New AG to scrutinize city's pandemic response

·2 min read
The City of Ottawa's new auditor general Nathalie Gougeon addresses reporters via video conference Tuesday following her first appearance before the audit committee. (CBC - image credit)
The City of Ottawa's new auditor general Nathalie Gougeon addresses reporters via video conference Tuesday following her first appearance before the audit committee. (CBC - image credit)

Ottawa's new auditor general will undertake a major review of the city's response to COVID-19, but Nathalie Gougeon has promised it won't interfere with the ongoing work of pandemic-weary staff.

The city's audit committee endorsed Gougeon's to-do list of audits on Tuesday. It also includes a review of the city's workplace harassment policies.

It was Gougeon's first appearance before the committee since starting her new job on Feb. 1.

Gougeon told the committee her audit team will delay some of their work until the pandemic is in "a more controlled state," likely later this year or early 2022.

"I think about our ability to have the vaccination clinics roll out. While our audits are very important, they do not outweigh that type of service," Gougeon assured the committee.

Staff 'struggling' under strain

That came as a relief to city manager Steve Kanellakos, who noted that staff are under intense pressure at the moment. In a recent survey, 44 per cent reported feeling worse psychologically now than one year ago, Kanellakos said.

"Our staff are struggling to maintain all the services," he said. "I think [the auditor's] recognition that we need to get people stabilized, we need to get the organization past the pandemic, is really important to have a successful audit."

Gougeon's provincial counterpart Bonnie Lysick filed a special report on Ontario's poor emergency preparedness and inadequate lab capacity in November, and on Wednesday will make public a second report focused on the response of long-term care homes.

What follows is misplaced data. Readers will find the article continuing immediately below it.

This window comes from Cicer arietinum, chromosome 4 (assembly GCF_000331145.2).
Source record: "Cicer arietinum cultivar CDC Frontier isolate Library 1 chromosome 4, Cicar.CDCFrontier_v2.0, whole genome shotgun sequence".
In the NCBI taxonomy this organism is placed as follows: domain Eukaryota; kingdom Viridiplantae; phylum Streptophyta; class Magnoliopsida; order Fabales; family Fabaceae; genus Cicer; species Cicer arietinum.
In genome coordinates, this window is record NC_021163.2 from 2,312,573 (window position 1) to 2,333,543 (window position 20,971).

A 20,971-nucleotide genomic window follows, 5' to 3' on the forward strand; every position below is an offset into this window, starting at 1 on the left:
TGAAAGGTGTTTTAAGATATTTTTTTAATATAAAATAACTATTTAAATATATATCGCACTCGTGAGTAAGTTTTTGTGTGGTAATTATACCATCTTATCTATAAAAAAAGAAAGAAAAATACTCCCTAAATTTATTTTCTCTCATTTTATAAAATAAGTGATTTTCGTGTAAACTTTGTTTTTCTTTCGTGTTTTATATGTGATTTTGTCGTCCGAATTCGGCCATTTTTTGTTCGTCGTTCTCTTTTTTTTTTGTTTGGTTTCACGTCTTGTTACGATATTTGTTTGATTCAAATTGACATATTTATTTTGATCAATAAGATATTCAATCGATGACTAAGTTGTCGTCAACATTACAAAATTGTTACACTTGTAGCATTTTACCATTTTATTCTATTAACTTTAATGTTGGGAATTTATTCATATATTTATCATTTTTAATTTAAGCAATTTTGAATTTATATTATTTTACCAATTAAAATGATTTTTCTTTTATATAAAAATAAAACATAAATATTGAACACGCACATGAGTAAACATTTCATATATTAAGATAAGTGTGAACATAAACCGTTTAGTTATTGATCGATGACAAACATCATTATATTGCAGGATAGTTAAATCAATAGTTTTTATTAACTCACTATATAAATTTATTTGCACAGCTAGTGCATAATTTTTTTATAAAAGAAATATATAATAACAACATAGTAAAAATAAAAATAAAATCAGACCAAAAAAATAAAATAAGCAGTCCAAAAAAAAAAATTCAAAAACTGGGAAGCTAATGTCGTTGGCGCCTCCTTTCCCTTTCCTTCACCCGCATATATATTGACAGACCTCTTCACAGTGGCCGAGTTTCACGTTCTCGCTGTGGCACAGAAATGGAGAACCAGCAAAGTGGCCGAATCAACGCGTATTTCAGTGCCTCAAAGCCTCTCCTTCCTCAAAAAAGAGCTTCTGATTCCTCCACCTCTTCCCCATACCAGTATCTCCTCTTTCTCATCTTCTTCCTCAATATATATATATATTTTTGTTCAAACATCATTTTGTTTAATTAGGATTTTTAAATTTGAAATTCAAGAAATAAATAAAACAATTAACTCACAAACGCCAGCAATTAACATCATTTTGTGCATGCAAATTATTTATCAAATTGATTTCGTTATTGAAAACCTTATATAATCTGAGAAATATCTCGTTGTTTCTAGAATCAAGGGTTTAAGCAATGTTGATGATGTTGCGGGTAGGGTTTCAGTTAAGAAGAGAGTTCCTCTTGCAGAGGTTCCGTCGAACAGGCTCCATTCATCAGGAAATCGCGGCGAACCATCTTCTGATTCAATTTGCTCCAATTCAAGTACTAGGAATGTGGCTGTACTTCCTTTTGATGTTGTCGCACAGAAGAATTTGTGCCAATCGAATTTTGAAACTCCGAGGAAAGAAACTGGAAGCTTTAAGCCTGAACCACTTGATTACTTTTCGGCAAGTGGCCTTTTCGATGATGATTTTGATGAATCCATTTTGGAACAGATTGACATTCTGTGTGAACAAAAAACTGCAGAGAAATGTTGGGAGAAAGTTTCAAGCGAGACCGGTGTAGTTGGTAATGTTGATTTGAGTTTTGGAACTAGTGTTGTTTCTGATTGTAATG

Harassment policies under scrutiny

Gougeon will also look at whether the city's policies to prevent workplace violence and harassment are in step with current legislation. That audit could include an anonymous survey of staff, she said.

"Prevention of workplace violence and harassment is currently top of mind for all levels of government and across all industries," said Gougeon.

Audits of the city's procurement practices, as well as funding it provides through various grant programs, are also expected before the end of year.

Unfinished business

Gougeon and her staff also plan to start providing semi-annual updates measuring how well the city's top managers have followed her advice.

The committee heard Tuesday that an auditor's report from 2011 that called for a long-term plan to align employees' skills with city priorities still hasn't been implemented a decade later.

Progress has been made elsewhere, however, including bolstering the city's defences against cyberattacks, as recommended in a 2015 auditor's report.

Kanellakos noted the city has hired a chief information security officer and has a team working to protect its IT systems from hackers.

"Right now I'm feeling a lot better about than I did several years ago," Kanellakos said after a closed-door session during which councillors on the committee asked sensitive questions about the greatest cyberthreats facing the city.